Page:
Connecting 4 Wire Smoke Detectors
Adding Fire Protection to Home Alarm Systems
Adding either 2- or 4 wire smoke detectors to a standard home security system is a good way to increase your safety and security.
If your system is monitored by a central station, you'll probably also qualify for a larger discount on your homeowners insurance rate.
Not all alarm panels are compatible with smoke detectors, but many newer ones are.
Whether you’re designing your own DIY home alarm system or having one installed, adding smoke detectors is a smart way to get more out of your investment.
Some alarm panels can use only 2-wire smoke detectors, while others can only use the 4-wire type. Still other panels are compatible with both.
This page shows how to connect single runs of 4-wire smoke detectors. For details on how to hook up 2-wire units, see
Connecting 2 Wire Smoke Detectors.
If you need to hook up more than one wire to a single fire alarm zone, see how it's done at Smoke Detector Wiring - Connecting Multiple Runs.
The schematic above shows a typical 4-wire smoke detector circuit. With just two units, it’s easy to see how Detector 1 is looped, while Detector 2 is the end-of-line device.
The wire colors mentioned here match the fire wire shown above. “Out” refers to “out” from the alarm panel:
- Red = Positive (+) loop out
- Black = Negative (-) loop out
- Blue = Positive (+) loop return
- Brown = Negative (-) loop return
The wiring you have may use a different color scheme than this. If so, just assign each color to a function, and use that when making each connection.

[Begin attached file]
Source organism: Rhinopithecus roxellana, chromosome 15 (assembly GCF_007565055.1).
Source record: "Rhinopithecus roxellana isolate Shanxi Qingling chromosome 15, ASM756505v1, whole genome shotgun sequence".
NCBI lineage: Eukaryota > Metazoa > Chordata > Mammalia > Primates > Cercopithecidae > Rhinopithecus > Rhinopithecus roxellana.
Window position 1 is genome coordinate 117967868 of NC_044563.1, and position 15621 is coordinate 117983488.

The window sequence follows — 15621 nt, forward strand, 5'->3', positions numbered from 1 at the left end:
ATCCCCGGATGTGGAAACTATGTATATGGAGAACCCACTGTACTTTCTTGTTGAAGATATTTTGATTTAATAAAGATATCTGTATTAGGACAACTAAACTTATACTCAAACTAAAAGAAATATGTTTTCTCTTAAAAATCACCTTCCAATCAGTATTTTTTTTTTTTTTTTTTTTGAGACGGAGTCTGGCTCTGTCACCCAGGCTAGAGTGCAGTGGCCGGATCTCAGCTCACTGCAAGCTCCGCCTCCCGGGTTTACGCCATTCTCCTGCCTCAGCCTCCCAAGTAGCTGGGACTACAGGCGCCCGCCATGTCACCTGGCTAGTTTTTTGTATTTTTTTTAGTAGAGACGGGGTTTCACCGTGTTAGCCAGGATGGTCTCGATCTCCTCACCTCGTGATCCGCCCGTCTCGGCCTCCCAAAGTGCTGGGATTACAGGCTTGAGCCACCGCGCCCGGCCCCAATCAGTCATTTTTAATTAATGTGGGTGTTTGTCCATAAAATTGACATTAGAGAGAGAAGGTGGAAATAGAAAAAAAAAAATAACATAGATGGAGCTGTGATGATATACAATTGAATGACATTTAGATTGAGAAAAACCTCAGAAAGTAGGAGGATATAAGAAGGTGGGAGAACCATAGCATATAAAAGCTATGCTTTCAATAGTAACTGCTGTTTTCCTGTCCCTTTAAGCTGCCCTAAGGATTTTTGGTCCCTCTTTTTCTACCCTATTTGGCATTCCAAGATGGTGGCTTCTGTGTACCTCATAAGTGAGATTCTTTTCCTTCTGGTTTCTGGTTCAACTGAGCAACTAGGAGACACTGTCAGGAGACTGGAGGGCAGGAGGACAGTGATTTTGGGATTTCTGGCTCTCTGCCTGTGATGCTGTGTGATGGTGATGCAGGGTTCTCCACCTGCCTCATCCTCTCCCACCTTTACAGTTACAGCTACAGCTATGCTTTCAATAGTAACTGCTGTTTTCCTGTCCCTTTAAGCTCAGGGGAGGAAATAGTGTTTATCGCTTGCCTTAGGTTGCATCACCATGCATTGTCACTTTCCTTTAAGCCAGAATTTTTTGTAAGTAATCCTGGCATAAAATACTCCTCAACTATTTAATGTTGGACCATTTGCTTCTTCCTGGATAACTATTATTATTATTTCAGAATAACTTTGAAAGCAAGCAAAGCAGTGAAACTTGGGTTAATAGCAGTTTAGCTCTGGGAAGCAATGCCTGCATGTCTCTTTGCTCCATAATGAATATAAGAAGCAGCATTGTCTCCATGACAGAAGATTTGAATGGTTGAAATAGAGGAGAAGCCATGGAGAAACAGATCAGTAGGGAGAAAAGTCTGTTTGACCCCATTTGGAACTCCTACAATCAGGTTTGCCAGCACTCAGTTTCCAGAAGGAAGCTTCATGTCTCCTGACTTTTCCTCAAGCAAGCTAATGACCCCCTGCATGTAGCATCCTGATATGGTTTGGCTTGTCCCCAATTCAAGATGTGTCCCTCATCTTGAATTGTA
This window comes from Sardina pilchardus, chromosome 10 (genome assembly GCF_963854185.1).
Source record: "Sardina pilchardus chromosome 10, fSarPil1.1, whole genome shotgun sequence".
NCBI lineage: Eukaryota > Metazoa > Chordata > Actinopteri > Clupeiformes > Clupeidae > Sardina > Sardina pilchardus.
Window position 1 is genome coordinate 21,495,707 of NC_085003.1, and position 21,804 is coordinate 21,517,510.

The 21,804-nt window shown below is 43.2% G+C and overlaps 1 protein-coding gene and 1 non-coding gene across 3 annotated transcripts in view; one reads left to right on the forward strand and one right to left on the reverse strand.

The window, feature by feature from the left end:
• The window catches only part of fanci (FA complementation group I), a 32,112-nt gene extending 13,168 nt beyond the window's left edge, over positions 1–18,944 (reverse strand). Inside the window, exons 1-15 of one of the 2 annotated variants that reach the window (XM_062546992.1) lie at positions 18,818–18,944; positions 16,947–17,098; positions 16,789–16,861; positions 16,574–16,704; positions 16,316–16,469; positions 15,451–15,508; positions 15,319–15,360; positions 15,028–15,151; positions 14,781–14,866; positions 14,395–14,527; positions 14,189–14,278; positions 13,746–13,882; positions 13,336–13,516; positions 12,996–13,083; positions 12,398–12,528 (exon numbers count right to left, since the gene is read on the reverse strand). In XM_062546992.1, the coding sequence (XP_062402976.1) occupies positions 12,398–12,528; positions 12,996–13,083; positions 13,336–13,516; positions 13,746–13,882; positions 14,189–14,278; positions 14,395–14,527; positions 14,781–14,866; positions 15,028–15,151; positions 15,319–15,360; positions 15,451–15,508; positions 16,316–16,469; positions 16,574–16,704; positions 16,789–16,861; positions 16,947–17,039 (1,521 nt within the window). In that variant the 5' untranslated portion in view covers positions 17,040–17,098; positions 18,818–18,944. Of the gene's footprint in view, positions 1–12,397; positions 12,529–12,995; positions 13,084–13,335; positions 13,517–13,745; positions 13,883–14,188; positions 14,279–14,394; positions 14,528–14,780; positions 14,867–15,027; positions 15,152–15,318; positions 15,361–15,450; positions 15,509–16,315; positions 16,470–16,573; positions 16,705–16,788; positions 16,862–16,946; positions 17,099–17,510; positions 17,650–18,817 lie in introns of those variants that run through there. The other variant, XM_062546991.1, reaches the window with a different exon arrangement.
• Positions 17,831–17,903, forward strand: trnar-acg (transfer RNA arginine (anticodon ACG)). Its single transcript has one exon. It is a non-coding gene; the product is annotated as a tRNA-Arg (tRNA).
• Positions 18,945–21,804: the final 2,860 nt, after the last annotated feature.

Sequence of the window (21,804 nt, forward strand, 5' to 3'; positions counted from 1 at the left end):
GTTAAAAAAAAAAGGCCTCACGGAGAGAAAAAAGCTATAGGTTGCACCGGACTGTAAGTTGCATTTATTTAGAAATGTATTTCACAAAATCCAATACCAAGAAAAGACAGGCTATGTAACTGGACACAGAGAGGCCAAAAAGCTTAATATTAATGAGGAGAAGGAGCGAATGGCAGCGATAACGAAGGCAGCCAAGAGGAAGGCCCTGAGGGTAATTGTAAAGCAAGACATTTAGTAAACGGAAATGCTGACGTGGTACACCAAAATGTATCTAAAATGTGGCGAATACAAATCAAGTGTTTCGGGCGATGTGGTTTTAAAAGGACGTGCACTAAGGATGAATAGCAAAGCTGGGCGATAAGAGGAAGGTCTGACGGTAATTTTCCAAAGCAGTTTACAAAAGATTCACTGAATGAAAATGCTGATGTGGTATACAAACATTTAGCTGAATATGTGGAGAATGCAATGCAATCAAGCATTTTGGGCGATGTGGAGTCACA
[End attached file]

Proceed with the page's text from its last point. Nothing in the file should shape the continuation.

Notice that the blue & brown pair of wires has the same end-of-line resistor (EOLR) hookup as the 2-wire smoke. This resistor is “seen”, electrically, back at the main alarm panel, and verifies that the smoke detector wiring is unbroken.
Unlike the 2-wire smoke, a 4-wire smoke must also supervise the second pair of wires used for supplying power. This is done by the power supervision relay.
As long as the relay’s coil gets power from the red & black pair of wires, it holds the output contacts in the closed position. This completes the blue/brown pair detection loop, and all’s well with the main panel.
If the red or black wire is cut, pulled loose, or otherwise damaged, the relay will no longer get power. Its normally closed contacts will open, breaking the detection loop. This will cause the alarm panel to generate a trouble condition with beeping keypads, alerting the occupants of a problem. If the security system is monitored, a signal will also be sent to the central station.
4 Wire Smoke Detector Placement
In most cases, home smoke detectors connected to a security system should be located adjacent to the 110-volt units required by local building codes. Residential codes vary, but in many areas of the U.S., two or three smoke detectors will cover a medium-sized home.
See Smoke Alarm Placement for Home Security Systems for guidelines on where to locate smoke detectors.
Always check fire codes in your area before adding any type of fire protection.
One way to do this is to call the number for the building department in your city.
Another way is to call a local security alarm company, and simply ask about what’s required. A local alarm dealer will be familiar with the fire codes where you live. And of course, most home alarm companies will be happy to give free estimates for complete security systems.
Running 4 Wire Smoke Detectors
4 wire smoke detectors can be pulled in a single run looping to each unit, just like 2 wire smokes. This is usually referred to as a “daisy chain”, and works best for ranch-style homes.
Begin pulling from the main alarm panel location, past each smoke detector along the way, until the last smoke is reached. Then back-track, pulling enough slack on the wire to make connections at each wired smoke detector.